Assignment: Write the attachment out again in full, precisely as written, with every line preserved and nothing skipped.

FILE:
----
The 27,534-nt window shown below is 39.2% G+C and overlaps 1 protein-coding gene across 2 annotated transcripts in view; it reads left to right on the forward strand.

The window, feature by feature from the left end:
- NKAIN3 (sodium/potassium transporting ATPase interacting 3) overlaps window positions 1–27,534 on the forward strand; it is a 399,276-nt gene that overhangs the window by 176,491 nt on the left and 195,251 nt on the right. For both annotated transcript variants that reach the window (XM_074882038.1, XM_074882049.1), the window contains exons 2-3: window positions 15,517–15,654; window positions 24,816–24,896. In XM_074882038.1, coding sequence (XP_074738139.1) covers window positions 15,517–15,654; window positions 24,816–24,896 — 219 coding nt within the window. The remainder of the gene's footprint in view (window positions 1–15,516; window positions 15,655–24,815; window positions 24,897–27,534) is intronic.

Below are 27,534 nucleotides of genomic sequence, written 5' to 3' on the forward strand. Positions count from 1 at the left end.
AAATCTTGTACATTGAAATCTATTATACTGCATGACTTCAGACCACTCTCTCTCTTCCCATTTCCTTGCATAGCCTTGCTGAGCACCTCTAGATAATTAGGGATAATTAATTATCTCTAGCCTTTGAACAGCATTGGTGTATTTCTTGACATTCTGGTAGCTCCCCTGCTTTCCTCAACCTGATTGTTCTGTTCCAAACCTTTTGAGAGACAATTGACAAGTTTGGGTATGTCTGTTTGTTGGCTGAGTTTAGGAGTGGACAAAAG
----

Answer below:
The 27,534-nt window shown below is 39.2% G+C and overlaps 1 protein-coding gene across 2 annotated transcripts in view; it reads left to right on the forward strand.

The window, feature by feature from the left end:
- NKAIN3 (sodium/potassium transporting ATPase interacting 3) overlaps window positions 1–27,534 on the forward strand; it is a 399,276-nt gene that overhangs the window by 176,491 nt on the left and 195,251 nt on the right. For both annotated transcript variants that reach the window (XM_074882038.1, XM_074882049.1), the window contains exons 2-3: window positions 15,517–15,654; window positions 24,816–24,896. In XM_074882038.1, coding sequence (XP_074738139.1) covers window positions 15,517–15,654; window positions 24,816–24,896 — 219 coding nt within the window. The remainder of the gene's footprint in view (window positions 1–15,516; window positions 15,655–24,815; window positions 24,897–27,534) is intronic.

Below are 27,534 nucleotides of genomic sequence, written 5' to 3' on the forward strand. Positions count from 1 at the left end.
AAATCTTGTACATTGAAATCTATTATACTGCATGACTTCAGACCACTCTCTCTCTTCCCATTTCCTTGCATAGCCTTGCTGAGCACCTCTAGATAATTAGGGATAATTAATTATCTCTAGCCTTTGAACAGCATTGGTGTATTTCTTGACATTCTGGTAGCTCCCCTGCTTTCCTCAACCTGATTGTTCTGTTCCAAACCTTTTGAGAGACAATTGACAAGTTTGGGTATGTCTGTTTGTTGGCTGAGTTTAGGAGTGGACAAAAG